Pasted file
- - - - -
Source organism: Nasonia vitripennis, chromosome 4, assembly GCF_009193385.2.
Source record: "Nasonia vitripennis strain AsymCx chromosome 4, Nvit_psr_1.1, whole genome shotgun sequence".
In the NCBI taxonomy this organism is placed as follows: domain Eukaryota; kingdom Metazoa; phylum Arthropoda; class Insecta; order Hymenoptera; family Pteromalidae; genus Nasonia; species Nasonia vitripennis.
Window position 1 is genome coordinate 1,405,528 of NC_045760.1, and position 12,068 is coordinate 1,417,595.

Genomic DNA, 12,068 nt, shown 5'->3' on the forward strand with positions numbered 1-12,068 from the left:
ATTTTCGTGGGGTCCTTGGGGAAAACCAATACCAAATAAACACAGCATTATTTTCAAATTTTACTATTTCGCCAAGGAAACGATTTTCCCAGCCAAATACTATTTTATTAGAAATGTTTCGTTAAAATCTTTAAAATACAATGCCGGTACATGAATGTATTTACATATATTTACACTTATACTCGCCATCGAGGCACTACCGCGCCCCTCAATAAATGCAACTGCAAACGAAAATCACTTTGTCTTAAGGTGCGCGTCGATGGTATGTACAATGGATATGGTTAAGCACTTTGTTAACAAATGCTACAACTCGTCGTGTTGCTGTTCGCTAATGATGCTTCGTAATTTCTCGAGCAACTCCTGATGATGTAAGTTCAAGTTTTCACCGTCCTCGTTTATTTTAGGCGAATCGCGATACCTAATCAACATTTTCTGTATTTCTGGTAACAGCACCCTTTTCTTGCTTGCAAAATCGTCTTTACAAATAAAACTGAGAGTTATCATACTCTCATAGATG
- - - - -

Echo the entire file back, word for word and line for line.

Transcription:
Source organism: Nasonia vitripennis, chromosome 4, assembly GCF_009193385.2.
Source record: "Nasonia vitripennis strain AsymCx chromosome 4, Nvit_psr_1.1, whole genome shotgun sequence".
In the NCBI taxonomy this organism is placed as follows: domain Eukaryota; kingdom Metazoa; phylum Arthropoda; class Insecta; order Hymenoptera; family Pteromalidae; genus Nasonia; species Nasonia vitripennis.
Window position 1 is genome coordinate 1,405,528 of NC_045760.1, and position 12,068 is coordinate 1,417,595.

Genomic DNA, 12,068 nt, shown 5'->3' on the forward strand with positions numbered 1-12,068 from the left:
ATTTTCGTGGGGTCCTTGGGGAAAACCAATACCAAATAAACACAGCATTATTTTCAAATTTTACTATTTCGCCAAGGAAACGATTTTCCCAGCCAAATACTATTTTATTAGAAATGTTTCGTTAAAATCTTTAAAATACAATGCCGGTACATGAATGTATTTACATATATTTACACTTATACTCGCCATCGAGGCACTACCGCGCCCCTCAATAAATGCAACTGCAAACGAAAATCACTTTGTCTTAAGGTGCGCGTCGATGGTATGTACAATGGATATGGTTAAGCACTTTGTTAACAAATGCTACAACTCGTCGTGTTGCTGTTCGCTAATGATGCTTCGTAATTTCTCGAGCAACTCCTGATGATGTAAGTTCAAGTTTTCACCGTCCTCGTTTATTTTAGGCGAATCGCGATACCTAATCAACATTTTCTGTATTTCTGGTAACAGCACCCTTTTCTTGCTTGCAAAATCGTCTTTACAAATAAAACTGAGAGTTATCATACTCTCATAGATG